Military News

Tuesday, October 13, 2015

Keeping Minot AFB Children Safe: Bicycle Safety

by Jennifer Greene
Minot State University

10/13/2015 - MINOT STATE UNIVERSITY, N.D. -- With summer coming to a close, and fall quickly on its heels, community sidewalks have become full of children biking to and from school.  Safety becomes an important factor for everyone to consider with many children on the roads and sidewalks.

· Have you included a helmet as an essential component when riding a bicycle?  Even though most base regulations require everyone riding a bike on base to wear a helmet, it is just as important to ensure your child's helmet is the right size to prevent a traumatic brain or head injury in the event of an accident.

· Have you discussed the importance of bike safety with your child and the rules of the road or implemented a pre-ride checklist that ensures your child's equipment is in good working order?  Discussing these issues and preparing your children for safe bike riding can prevent accidents, and allow your children to arrive safely to our base schools.

Research by "Bicycle Safety N.D." shows the biggest protection from head injury is a properly fitted helmet, and parents should follow these guidelines when purchasing a helmet for their child.

· It should neither be too big or too small, and the helmet should fit low on the child's forehead, with two finger spacing above the child's brow line.

· The child should be able to look up and see their helmet.  If they are unable to visualize the helmet, it is too far back on their head and will not provide the protection they need.

Another important factor to consider is the size of the child's bike.  To do so, you should have the child stand over their bike.

· There should be 1 to 2 inches between you and the top bar if using a road bike and 3 to 4 inches if a mountain bicycle.

· The seat should be level front to back.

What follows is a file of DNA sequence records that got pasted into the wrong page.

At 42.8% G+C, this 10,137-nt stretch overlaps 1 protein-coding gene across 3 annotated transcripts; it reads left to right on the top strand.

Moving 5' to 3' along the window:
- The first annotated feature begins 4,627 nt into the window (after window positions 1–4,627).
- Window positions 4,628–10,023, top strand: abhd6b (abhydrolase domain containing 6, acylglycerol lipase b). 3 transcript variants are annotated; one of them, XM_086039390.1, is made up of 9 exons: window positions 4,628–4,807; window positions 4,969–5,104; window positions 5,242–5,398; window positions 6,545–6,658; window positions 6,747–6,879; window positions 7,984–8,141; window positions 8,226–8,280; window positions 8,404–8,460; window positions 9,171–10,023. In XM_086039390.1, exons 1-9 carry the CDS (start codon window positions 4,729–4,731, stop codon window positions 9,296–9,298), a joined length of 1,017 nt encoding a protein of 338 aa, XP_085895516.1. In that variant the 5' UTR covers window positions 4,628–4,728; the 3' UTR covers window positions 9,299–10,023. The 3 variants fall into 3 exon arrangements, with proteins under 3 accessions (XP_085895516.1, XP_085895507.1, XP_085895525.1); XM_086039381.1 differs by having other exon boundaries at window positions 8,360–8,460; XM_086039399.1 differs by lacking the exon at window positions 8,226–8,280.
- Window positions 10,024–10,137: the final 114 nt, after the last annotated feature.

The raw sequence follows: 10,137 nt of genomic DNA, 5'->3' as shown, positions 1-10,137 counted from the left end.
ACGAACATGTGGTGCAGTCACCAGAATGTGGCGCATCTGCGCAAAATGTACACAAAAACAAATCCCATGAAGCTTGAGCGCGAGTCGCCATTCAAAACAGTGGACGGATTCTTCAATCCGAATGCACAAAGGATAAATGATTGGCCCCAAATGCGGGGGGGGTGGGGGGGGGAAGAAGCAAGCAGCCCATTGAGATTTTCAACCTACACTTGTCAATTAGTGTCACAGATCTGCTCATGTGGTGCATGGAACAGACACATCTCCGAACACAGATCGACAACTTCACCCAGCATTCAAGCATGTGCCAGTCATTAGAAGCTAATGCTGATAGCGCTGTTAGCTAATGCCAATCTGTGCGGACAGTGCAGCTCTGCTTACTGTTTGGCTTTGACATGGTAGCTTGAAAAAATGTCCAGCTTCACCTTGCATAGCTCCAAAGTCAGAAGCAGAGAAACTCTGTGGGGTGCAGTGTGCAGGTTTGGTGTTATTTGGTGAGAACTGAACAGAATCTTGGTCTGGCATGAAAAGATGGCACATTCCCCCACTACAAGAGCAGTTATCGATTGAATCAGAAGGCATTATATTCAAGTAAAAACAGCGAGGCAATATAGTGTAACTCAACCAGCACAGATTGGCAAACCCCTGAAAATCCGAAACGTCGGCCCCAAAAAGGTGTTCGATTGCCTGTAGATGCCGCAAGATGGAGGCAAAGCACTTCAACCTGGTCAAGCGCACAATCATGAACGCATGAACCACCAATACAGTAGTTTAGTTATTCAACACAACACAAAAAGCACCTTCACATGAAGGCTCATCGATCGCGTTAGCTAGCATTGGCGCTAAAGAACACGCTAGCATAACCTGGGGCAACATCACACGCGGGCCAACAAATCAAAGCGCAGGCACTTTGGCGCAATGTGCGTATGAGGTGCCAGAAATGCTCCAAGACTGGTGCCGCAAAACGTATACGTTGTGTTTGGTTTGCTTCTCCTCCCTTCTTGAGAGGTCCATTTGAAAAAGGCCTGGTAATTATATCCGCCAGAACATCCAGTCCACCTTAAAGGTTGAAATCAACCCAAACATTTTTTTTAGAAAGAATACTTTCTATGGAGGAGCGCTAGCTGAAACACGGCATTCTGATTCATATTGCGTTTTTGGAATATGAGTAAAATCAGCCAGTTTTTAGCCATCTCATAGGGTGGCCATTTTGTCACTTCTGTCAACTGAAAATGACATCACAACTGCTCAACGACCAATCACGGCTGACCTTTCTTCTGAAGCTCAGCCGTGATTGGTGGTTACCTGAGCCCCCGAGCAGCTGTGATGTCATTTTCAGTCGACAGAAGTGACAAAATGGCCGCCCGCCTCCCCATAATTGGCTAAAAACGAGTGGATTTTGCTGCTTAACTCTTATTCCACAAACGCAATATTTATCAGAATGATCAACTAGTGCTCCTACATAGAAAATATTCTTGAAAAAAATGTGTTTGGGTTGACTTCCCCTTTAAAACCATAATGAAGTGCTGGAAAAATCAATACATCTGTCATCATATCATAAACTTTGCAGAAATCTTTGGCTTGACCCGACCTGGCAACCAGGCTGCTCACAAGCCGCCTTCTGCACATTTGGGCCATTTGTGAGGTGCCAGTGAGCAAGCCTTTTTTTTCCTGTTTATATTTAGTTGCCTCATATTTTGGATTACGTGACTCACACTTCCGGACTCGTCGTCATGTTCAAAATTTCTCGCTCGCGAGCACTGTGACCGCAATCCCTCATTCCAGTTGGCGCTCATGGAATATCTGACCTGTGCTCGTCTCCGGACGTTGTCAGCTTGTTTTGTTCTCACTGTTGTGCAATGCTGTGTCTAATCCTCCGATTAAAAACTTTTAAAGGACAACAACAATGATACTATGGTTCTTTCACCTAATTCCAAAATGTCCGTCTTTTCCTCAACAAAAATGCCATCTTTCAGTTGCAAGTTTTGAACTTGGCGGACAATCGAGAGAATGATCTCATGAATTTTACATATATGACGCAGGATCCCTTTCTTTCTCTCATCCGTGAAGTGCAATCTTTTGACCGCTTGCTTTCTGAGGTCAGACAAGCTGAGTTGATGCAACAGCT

· The seat height should be adjusted to allow a slight bend at the knee when the leg is fully extended.

· The handlebar height should be at the same level with the seat.

Once you have properly fitted your child's helmet and bike, the child should first practice riding the bike and mastering bike riding skills under the supervision of a responsible party.  When skills, such as riding in a straight line and stopping appropriately mastered, and looking over their shoulders and signaling to vehicles under their belt, they are less likely to crash.

Prior to every ride, children should be able to check tire inflation, eyeball chain placement, and ensure that brakes are working properly.

Finally, children need to be aware of the rules of the road, as most bicycle accidents are caused by the bicyclist's behavior. Bicycling is safest when riding on streets, however, bicyclists are expected to follow the same regulations as motorized vehicles and should obey all traffic laws and follow direction of street signs.

Bicyclists should ride predictably, in a straight line, avoid darting across roads, and ride with the flow of traffic.  It is important to stay alert at all times, signal to motorized vehicles when turning, and be aware of parked cars.

It is not recommended for children to wear headphones or use other devices while riding a bicycle which can cause distraction.  Both hands should be firmly placed upon both handle bars.  Books and school supplies should be secured in a backpack, so both hands are free.

Children under the age of 10 should ride on sidewalks where available, as they are not developmentally prepared to ride in traffic.  Children should be aware of vehicles backing out of driveways, stop at all intersections and look both ways before crossing; they should walk their bikes across the intersection.

When children are passing pedestrians, they should say "excuse me" or "on your left" to alert others of their presence.

Bicycling can be a great form of exercise for our children and provide them with a valuable sense of independence, but children should be reminded that bicycles are a vehicle and not a toy.

Prevention and protection are key factors, and all parents should discuss safe behaviors with their child, model these behaviors, and enforce them, so they become habits from an early age.

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